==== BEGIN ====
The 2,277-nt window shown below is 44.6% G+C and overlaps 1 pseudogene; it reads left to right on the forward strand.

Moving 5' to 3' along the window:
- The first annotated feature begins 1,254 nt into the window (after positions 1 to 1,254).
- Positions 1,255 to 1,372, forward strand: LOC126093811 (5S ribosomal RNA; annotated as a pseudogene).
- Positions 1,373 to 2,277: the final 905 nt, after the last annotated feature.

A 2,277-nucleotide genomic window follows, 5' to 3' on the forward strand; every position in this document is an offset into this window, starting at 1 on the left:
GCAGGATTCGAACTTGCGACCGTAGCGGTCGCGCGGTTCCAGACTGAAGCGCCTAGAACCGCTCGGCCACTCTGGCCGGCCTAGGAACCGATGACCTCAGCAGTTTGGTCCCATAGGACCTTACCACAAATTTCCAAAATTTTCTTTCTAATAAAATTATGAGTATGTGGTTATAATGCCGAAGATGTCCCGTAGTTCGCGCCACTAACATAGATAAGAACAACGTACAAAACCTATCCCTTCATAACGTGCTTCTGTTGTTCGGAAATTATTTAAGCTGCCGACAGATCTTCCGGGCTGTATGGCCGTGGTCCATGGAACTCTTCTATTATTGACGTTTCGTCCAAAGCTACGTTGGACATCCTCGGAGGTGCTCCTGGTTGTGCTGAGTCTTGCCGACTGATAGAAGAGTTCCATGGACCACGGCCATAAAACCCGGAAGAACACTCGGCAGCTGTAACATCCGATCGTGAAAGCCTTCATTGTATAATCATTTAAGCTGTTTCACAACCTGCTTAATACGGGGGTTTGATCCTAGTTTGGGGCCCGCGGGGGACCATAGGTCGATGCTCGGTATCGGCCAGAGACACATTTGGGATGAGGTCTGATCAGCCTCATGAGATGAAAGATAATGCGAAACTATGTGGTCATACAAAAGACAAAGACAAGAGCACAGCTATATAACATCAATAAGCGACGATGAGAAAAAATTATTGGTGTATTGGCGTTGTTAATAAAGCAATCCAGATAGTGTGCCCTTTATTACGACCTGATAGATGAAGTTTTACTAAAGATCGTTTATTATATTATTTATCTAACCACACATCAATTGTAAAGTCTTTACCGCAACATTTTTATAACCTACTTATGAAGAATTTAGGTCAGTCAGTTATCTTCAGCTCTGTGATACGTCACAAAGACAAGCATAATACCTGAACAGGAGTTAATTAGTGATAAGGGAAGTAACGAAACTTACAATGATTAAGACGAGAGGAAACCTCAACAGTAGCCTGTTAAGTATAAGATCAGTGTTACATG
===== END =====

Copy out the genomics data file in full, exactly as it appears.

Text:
The 2,277-nt window shown below is 44.6% G+C and overlaps 1 pseudogene; it reads left to right on the forward strand.

Moving 5' to 3' along the window:
- The first annotated feature begins 1,254 nt into the window (after positions 1 to 1,254).
- Positions 1,255 to 1,372, forward strand: LOC126093811 (5S ribosomal RNA; annotated as a pseudogene).
- Positions 1,373 to 2,277: the final 905 nt, after the last annotated feature.

A 2,277-nucleotide genomic window follows, 5' to 3' on the forward strand; every position in this document is an offset into this window, starting at 1 on the left:
GCAGGATTCGAACTTGCGACCGTAGCGGTCGCGCGGTTCCAGACTGAAGCGCCTAGAACCGCTCGGCCACTCTGGCCGGCCTAGGAACCGATGACCTCAGCAGTTTGGTCCCATAGGACCTTACCACAAATTTCCAAAATTTTCTTTCTAATAAAATTATGAGTATGTGGTTATAATGCCGAAGATGTCCCGTAGTTCGCGCCACTAACATAGATAAGAACAACGTACAAAACCTATCCCTTCATAACGTGCTTCTGTTGTTCGGAAATTATTTAAGCTGCCGACAGATCTTCCGGGCTGTATGGCCGTGGTCCATGGAACTCTTCTATTATTGACGTTTCGTCCAAAGCTACGTTGGACATCCTCGGAGGTGCTCCTGGTTGTGCTGAGTCTTGCCGACTGATAGAAGAGTTCCATGGACCACGGCCATAAAACCCGGAAGAACACTCGGCAGCTGTAACATCCGATCGTGAAAGCCTTCATTGTATAATCATTTAAGCTGTTTCACAACCTGCTTAATACGGGGGTTTGATCCTAGTTTGGGGCCCGCGGGGGACCATAGGTCGATGCTCGGTATCGGCCAGAGACACATTTGGGATGAGGTCTGATCAGCCTCATGAGATGAAAGATAATGCGAAACTATGTGGTCATACAAAAGACAAAGACAAGAGCACAGCTATATAACATCAATAAGCGACGATGAGAAAAAATTATTGGTGTATTGGCGTTGTTAATAAAGCAATCCAGATAGTGTGCCCTTTATTACGACCTGATAGATGAAGTTTTACTAAAGATCGTTTATTATATTATTTATCTAACCACACATCAATTGTAAAGTCTTTACCGCAACATTTTTATAACCTACTTATGAAGAATTTAGGTCAGTCAGTTATCTTCAGCTCTGTGATACGTCACAAAGACAAGCATAATACCTGAACAGGAGTTAATTAGTGATAAGGGAAGTAACGAAACTTACAATGATTAAGACGAGAGGAAACCTCAACAGTAGCCTGTTAAGTATAAGATCAGTGTTACATG